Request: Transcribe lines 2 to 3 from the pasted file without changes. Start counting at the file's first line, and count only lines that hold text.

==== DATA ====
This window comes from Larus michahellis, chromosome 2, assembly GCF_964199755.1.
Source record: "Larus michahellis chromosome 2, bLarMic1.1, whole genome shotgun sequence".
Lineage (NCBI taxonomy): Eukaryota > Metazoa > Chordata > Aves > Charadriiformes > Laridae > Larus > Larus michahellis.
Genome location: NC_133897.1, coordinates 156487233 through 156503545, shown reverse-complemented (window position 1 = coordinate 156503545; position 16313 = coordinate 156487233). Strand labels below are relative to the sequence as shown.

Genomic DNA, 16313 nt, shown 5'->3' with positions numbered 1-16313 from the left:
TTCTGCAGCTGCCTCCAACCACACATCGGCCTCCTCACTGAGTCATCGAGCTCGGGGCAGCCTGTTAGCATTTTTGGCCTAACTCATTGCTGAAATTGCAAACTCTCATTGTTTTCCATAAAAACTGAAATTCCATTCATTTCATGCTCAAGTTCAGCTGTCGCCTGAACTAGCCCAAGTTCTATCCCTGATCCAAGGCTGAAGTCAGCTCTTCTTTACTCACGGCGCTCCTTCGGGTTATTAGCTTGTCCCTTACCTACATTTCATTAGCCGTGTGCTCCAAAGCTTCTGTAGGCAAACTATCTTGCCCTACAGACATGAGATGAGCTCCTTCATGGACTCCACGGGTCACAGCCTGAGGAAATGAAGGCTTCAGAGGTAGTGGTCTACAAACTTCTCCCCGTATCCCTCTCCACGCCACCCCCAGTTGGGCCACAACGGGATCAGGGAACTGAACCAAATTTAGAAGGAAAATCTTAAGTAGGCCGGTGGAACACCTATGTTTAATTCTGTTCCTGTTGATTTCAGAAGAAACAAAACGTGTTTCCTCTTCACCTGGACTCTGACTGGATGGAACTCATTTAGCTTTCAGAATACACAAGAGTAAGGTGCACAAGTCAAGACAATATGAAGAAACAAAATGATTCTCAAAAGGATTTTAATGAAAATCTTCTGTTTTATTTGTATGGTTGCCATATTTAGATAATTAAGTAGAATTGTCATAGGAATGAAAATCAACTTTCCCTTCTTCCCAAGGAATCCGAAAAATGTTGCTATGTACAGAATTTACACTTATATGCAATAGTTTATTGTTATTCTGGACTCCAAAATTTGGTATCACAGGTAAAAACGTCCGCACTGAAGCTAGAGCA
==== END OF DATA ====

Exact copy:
Source record: "Larus michahellis chromosome 2, bLarMic1.1, whole genome shotgun sequence".
Lineage (NCBI taxonomy): Eukaryota > Metazoa > Chordata > Aves > Charadriiformes > Laridae > Larus > Larus michahellis.